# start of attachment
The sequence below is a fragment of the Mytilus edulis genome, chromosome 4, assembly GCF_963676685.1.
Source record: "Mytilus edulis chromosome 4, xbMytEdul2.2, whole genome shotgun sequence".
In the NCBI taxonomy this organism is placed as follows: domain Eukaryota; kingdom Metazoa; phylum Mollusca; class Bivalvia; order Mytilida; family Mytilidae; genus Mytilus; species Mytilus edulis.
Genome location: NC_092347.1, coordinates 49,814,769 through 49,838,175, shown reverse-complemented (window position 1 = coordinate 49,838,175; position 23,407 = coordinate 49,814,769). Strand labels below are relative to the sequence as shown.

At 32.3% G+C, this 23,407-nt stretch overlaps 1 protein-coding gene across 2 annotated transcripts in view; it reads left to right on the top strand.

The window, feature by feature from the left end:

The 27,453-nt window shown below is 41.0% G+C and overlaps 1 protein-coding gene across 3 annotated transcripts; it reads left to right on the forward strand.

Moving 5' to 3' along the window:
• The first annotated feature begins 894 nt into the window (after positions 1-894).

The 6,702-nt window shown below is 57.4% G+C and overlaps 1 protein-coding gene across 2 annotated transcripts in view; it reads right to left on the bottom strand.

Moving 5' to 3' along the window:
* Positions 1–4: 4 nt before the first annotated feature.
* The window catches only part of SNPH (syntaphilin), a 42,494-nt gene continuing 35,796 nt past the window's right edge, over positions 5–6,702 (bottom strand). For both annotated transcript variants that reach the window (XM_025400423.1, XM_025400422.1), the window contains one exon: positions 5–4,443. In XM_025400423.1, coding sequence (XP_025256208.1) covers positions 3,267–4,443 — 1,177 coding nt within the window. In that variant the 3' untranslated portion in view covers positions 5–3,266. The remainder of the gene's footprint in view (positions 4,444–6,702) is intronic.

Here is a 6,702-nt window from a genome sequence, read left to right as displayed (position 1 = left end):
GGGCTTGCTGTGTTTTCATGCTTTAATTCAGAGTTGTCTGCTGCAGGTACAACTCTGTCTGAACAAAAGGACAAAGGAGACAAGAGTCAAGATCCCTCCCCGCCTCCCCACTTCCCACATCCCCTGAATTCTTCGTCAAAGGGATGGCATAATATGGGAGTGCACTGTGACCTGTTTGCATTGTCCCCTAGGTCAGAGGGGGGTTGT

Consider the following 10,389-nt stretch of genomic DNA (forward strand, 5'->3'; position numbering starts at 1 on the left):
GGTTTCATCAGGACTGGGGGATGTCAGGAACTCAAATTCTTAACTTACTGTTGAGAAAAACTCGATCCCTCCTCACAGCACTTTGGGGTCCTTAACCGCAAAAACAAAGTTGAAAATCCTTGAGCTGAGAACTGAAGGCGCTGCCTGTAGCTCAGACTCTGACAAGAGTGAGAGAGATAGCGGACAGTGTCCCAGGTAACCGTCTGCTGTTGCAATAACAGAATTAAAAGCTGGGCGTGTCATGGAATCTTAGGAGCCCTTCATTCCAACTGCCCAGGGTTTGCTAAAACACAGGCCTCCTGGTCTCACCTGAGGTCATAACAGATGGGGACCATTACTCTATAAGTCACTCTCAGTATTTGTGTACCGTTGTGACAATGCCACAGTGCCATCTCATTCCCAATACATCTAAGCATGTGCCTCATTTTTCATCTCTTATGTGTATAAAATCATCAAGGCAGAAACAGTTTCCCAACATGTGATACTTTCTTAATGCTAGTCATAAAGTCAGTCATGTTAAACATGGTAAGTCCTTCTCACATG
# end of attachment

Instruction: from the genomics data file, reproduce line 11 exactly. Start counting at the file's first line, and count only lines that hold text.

Moving 5' to 3' along the window: